Hindutvavadis had been exercised for decades by the asymmetry of civil law reform. A series of bills passed in the 1950s – the Hindu Marriage Act, 1955, the Hindu Succession Act, 1956, the Hindu Minority and Guardianship Act, 1956, and the Hindu Adoption and Maintenance Act, 1956 – had endowed Hindu women with rights they did not traditionally possess. Unfortunately, Hindu conservatives could not be denied fully, and though Nehru fought and won a general election on a platform of reforming civil laws, the final bills, like India’s Constitution itself, were some distance from the egalitarian texts their primary sponsors desired.
The most glaring drawback of the legislation was that it denied women rights to ancestral property. This was finally rectified in the Hindu Succession Amendment Act, of 2005. There remain dozens of provisions relating to issues like divorce and adoption that require updating. Nevertheless, if one compares the laws governing Hindu women as they stand today with the situation that prevailed a 100 years ago, the change is revolutionary.
We can go on refining laws for Hindus, but at some point there has to be movement towards changing laws for Muslims as well. Nehru should have taken it up in the years following the passage of the Hindu Marriage Act. It was always meant to be a three-step process: Hindus first, Muslims second, and then Hindus, Muslims and everybody else together. That second step has yet to be taken, and the failure isn’t down to the Indian government not caring about Muslims, as some suggest, but because of the obduracy of powerful conservative Muslim factions.
Injustice to women
People on the Left now promote reform and codification of Muslim laws instead of a uniform civil code. This is a red herring. Codification and reform could help on the margins, but any such new laws would still be deeply unjust, because sharia is fundamentally unfair to women.
At this point, there will be objectors asking, “Which sharia? Islamic law is not a monolith." It isn’t, but all schools of Islamic jurisprudence are unfair to women, and all agree on certain fundamentally important issues.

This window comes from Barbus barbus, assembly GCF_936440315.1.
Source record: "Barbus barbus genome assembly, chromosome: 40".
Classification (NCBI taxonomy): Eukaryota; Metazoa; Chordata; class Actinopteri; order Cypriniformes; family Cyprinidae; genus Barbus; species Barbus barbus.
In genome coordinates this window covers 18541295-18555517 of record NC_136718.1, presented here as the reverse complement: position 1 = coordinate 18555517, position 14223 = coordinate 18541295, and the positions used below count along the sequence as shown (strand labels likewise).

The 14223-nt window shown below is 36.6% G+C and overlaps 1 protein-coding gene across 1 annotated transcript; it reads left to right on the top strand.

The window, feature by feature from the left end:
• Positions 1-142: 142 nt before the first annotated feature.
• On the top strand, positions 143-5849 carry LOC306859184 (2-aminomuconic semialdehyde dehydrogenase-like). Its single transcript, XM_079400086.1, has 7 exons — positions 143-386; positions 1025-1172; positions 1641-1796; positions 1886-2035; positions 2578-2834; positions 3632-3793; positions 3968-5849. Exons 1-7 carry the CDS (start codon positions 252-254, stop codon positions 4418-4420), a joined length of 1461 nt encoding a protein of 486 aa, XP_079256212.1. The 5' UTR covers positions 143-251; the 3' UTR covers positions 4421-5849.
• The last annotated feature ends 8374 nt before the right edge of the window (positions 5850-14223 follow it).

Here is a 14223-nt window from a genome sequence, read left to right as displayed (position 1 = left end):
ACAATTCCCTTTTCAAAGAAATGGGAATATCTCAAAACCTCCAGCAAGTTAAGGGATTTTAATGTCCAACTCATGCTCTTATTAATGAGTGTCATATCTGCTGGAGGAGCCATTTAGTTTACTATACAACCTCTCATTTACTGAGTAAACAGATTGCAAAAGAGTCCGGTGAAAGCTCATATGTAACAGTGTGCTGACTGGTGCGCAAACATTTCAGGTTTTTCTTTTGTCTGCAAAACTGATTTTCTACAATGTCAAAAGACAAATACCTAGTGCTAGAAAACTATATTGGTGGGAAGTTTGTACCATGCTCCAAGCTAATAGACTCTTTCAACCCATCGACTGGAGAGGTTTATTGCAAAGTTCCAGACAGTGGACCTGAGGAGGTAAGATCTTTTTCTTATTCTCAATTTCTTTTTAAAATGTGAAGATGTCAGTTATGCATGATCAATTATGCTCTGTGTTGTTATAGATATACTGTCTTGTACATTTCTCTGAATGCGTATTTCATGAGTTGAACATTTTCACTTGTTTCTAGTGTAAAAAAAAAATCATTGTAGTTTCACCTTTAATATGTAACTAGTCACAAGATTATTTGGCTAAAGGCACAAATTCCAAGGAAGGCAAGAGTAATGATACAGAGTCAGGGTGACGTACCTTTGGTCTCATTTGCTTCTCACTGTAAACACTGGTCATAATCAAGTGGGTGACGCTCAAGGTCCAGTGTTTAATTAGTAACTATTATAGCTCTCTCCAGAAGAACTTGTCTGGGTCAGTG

Take inheritance for instance. Each school of sharia law accepts that female children inherit only half the portion of their male siblings. At a seminar once, I was on a panel with the social reformer and Islamic scholar Asghar Ali Engineer who was arguing against the idea of a uniform civil code. I asked him if there was any instance in the rich and varied history of Islamic jurisprudence of women being granted equal inheritance rights. He could not name any, nor have I heard or read of one in the years since that debate. The same applies to provisions for divorce: No school of sharia law gives women anything approaching the privileges men possess.
In light of these facts, the logic favouring a secular, universally applicable civil code seems incontrovertible to me. Fact: A liberal country should guarantee equality to women. Fact: A cornerstone of such equality is the provision of equal rights to divorce and inheritance. Fact: There is no tradition in Islamic law allowing anything close to equality in these respects. Conclusion: The only way India can guarantee equal rights to Muslim women is by foregoing religious personal laws in favour of a secular law.
It is legitimate to fear that a common civil code promulgated by a BJP government will be unfair. But surely the solution is to generate a just, secular code, rather than settling for unjust religious. We already have working templates on which such a code could be based, from Goa’s uniform civil law to clauses in the Special Marriages Act. These will need to be updated to account for half a century of progressive legislation elsewhere in the world, and will still be far from perfect. It is too early, for example, to include gay marriage in any Indian civil code, since homosexuality itself is still criminalised. Nevertheless, framing a substantially egalitarian set of laws is hardly rocket science.
The worst argument against the uniform civil code is that it the time isn’t right for it because resistance from Indian Muslims will be too great. If there is only one path to equality, the state is duty bound to fight those who block the way. If we wait for resistance to die down, we will wait forever, and Indian Muslim women will forever be denied equality before the law.